New friends and frontiers in Cuba

Lissett, me, Kristina, and Maykel

By Joe LaGuardia

This past week, my family and I had the privilege of hosting in our home the Reverend Maykel Baez Bruffau, pastor of Iglesia Bautista El Jordan and president of the Fraternity of Baptist Church of Cuba, and Ms. Lissett, a musician and worship leader in a sister Cuban church.

This was part of an ongoing partnership between the Fraternity and the Cooperative Baptist Fellowship.  Like the CBF, the Fraternity is comprised of churches that emphasize congregational ministry, women in ministry, and creative liturgy focused on the arts and missional engagement.

Maykel and Lissett attended the CBF General Assembly last week in Atlanta, and are making rounds in several churches to give testimony and to sing.  They will not be at First Baptist of Vero Beach this weekend, but they were nice enough to visit us in Vero Beach for a few days to get some rest and time off during their two-week stay.

Aside from my enthusiasm about this partnership (we at First Baptist are praying about joining a small team of pastors in November to reciprocate the relationship), I have been amazed at spending time with people from Cuba–a new frontier for missions and ministry since the easing of relations between the Obama Administration and the Castro regime a few years ago.

I had time to hear Maykel’s story.  Many families deal, for instance, with substandard housing.  Since resources are scarce, families work together to provide community enrichment, education, and support.  In Maykel’s case, he has a parsonage that was restored with the help of the church.

I asked him about things we take for granted, like appliances.  He gave an example and said that each family gets a Chinese refrigerator, which is infamous for leaks and too small.  Each family gets a voucher that barely covers the cost for the appliance, and it takes some families years to pay off the balance.

Other things, like infrastructure, also suffer under the communist dictatorship, although things have improved greatly under Raul Castro.  Small businesses and entrepreneurs are able to provide for a rise in middle-class demands, and the increase in American tourism has bolstered the economy.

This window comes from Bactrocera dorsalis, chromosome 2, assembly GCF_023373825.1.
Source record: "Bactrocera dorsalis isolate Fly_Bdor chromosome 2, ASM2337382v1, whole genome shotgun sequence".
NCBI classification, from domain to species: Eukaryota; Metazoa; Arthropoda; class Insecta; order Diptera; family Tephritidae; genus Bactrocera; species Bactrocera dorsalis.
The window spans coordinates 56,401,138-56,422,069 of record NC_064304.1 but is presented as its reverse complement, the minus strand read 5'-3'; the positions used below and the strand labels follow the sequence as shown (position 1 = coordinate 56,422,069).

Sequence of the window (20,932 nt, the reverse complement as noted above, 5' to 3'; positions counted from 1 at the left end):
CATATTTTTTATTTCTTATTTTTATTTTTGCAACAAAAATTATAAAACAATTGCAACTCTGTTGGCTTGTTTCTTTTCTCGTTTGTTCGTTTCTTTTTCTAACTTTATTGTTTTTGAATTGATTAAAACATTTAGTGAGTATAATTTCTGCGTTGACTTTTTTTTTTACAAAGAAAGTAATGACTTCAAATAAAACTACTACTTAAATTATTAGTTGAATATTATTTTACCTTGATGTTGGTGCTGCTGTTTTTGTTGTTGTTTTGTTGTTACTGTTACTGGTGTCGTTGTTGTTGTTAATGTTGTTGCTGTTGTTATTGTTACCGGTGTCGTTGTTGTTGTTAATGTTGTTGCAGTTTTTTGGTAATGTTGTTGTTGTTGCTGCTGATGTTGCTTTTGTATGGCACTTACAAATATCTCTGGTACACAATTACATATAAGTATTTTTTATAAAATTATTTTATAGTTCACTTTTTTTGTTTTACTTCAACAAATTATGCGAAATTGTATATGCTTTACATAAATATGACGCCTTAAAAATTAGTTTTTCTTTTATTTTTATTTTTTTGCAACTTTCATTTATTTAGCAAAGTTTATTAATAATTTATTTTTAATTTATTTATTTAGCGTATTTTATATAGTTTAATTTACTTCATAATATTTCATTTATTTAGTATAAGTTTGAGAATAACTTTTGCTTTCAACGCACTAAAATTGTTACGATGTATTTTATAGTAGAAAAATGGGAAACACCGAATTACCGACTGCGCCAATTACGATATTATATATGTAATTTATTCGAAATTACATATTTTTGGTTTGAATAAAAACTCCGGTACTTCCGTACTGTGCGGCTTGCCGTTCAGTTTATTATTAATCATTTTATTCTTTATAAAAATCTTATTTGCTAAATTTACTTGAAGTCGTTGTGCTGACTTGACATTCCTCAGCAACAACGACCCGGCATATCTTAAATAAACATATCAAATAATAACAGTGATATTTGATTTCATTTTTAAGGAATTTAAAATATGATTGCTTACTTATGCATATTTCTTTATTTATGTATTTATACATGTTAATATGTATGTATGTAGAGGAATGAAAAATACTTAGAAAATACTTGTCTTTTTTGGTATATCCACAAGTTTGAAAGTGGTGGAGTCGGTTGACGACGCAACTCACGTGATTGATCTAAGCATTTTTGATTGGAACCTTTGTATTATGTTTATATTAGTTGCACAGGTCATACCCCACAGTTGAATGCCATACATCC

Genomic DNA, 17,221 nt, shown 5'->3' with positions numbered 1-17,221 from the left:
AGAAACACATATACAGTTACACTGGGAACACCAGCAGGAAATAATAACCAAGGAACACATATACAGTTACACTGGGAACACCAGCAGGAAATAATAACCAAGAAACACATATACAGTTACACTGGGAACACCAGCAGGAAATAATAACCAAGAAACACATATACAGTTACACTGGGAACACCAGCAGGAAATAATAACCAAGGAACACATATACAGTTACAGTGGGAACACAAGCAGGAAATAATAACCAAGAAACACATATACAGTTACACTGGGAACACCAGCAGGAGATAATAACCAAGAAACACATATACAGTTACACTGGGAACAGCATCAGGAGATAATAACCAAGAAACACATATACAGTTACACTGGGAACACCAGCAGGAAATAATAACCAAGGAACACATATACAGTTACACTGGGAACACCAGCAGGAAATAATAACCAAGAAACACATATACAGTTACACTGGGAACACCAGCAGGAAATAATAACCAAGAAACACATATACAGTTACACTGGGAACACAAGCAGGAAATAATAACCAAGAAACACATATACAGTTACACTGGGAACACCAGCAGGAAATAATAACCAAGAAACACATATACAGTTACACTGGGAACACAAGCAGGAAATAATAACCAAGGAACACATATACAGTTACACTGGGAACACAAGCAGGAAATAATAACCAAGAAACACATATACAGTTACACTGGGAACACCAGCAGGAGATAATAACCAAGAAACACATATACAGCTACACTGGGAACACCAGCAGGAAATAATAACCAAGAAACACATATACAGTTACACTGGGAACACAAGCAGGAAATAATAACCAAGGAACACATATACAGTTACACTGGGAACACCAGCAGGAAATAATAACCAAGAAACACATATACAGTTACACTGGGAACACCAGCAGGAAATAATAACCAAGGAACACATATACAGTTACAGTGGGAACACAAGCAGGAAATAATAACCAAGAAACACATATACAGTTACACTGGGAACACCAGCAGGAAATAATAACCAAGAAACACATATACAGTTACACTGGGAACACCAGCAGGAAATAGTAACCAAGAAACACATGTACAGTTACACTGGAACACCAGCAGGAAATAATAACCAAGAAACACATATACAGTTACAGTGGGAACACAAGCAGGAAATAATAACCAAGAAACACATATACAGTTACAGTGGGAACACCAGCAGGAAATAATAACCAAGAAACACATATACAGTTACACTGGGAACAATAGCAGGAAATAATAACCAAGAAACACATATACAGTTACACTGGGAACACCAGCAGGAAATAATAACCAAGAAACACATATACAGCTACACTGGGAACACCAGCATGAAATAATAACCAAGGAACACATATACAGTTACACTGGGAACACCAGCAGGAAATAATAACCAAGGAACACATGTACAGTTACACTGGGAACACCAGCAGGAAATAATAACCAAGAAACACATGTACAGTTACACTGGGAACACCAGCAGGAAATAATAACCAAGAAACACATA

The current Administration under Donald Trump threatens this delicate balance, and although communism is no pie in the sky, waning tensions between the two countries have provided the small island an economic step in the right direction–why close off an entire economy to quality refrigerators or microwaves?  We are too big and powerful a county to come under Castro’s sway, so why fear a better partnership?  (You’d think Donald Trump of all people would know a good deal when he sees one.)

Maykel also told me of his Christian upbringing.  He is pastor of the very church in which he grew up, and his pastor who raised him and encouraged him to go into the ministry retired only a few years ago.  Maykel considers her his spiritual mother, and he speaks with her on the phone almost daily.

In Georgia, I spent many days in conversation with communities and churches of color with whom my old church worked.  We spent many hours in dialogue and many more projects together to bridge racial divides.  My time with Maykel and Lissett provided me a new set of friends who spoke a language entirely different from my own, and we’ve been having fun trying to communicate with English and Spanish.

I found that I have become quite self-conscious of both my language and my belongings over the course of this week.  In my language, I use many figures of speech, and that does not translate well for people who only know rudimentary (and very literal!) English.  I’ve also taken note of how many things we take for granted.